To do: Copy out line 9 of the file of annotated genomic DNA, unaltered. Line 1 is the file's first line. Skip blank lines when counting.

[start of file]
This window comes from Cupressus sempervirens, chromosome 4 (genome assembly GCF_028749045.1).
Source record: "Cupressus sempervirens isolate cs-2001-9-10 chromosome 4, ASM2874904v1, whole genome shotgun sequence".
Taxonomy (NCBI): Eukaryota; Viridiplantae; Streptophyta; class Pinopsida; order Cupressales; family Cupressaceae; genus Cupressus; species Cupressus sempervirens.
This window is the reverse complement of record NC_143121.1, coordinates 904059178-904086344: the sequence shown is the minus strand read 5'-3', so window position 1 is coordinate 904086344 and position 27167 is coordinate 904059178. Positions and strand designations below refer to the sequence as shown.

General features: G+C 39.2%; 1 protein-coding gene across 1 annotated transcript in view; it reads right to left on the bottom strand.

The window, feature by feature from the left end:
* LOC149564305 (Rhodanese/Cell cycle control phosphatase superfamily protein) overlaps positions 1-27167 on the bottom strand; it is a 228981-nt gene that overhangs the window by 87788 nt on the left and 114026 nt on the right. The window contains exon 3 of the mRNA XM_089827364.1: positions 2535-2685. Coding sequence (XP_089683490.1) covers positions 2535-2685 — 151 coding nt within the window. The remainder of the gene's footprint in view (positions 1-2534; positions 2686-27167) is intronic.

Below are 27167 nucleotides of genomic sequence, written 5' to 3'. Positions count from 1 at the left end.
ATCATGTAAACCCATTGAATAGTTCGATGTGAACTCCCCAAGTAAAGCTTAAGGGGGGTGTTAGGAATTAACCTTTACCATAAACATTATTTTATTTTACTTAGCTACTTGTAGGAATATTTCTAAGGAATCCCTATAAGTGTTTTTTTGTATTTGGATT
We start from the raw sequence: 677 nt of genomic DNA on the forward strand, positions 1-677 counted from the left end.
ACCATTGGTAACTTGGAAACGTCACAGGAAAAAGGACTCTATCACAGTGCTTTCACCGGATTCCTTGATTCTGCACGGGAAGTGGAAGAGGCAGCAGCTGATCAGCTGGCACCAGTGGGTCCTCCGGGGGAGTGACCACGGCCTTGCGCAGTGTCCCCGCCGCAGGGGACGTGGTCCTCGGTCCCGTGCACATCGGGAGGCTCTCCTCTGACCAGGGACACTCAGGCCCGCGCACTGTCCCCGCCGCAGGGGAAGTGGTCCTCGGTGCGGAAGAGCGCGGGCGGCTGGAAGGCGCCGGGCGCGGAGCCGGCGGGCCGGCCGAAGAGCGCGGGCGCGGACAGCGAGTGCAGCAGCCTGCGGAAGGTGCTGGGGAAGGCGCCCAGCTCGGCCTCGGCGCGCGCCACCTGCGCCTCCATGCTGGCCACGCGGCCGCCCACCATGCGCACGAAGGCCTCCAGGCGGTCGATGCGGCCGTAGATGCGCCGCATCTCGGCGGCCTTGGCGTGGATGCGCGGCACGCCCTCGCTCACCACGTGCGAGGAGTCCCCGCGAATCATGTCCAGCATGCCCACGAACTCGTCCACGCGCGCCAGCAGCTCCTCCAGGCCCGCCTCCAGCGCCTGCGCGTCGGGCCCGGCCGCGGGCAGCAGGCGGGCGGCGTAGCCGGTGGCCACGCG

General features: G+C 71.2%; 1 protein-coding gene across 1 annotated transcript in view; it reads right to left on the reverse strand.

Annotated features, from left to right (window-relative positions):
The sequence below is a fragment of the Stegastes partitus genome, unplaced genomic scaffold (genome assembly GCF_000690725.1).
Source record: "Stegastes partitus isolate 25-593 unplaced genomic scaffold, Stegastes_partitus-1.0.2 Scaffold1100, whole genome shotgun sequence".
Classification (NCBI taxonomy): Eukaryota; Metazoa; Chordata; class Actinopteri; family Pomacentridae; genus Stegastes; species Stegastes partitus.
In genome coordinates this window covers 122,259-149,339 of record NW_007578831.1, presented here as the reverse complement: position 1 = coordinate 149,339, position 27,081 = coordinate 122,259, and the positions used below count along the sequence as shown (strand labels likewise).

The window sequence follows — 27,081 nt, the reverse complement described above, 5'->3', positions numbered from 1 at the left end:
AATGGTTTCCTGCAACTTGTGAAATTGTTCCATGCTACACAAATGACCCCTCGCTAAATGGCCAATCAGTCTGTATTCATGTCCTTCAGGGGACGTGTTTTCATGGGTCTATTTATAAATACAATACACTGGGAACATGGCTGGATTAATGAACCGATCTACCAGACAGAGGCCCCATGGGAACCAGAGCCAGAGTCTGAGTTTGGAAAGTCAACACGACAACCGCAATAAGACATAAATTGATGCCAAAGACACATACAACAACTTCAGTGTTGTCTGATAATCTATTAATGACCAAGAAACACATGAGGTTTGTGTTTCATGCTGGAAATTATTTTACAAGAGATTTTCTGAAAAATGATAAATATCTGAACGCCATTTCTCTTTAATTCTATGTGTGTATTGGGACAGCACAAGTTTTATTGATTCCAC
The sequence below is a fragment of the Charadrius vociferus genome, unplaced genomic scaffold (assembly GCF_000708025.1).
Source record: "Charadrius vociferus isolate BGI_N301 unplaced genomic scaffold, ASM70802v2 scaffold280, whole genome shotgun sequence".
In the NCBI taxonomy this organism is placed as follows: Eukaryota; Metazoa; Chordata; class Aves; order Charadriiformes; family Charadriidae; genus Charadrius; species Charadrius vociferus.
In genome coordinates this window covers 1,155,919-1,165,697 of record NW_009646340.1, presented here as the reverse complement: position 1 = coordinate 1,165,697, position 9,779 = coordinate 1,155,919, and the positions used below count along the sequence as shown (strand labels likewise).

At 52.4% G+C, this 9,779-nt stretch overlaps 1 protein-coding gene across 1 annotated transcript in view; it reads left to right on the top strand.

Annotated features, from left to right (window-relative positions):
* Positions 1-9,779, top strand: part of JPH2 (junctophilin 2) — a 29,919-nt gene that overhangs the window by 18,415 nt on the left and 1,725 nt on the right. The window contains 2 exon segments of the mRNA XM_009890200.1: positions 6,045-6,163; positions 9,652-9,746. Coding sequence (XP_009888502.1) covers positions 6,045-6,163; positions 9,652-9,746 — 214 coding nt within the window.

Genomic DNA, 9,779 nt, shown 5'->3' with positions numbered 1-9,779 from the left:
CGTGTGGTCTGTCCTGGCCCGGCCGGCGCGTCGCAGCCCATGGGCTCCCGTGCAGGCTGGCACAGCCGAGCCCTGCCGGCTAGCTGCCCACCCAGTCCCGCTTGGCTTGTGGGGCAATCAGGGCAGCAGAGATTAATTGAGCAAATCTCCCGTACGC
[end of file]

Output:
ATCATGTAAACCCATTGAATAGTTCGATGTGAACTCCCCAAGTAAAGCTTAAGGGGGGTGTTAGGAATTAACCTTTACCATAAACATTATTTTATTTTACTTAGCTACTTGTAGGAATATTTCTAAGGAATCCCTATAAGTGTTTTTTTGTATTTGGATT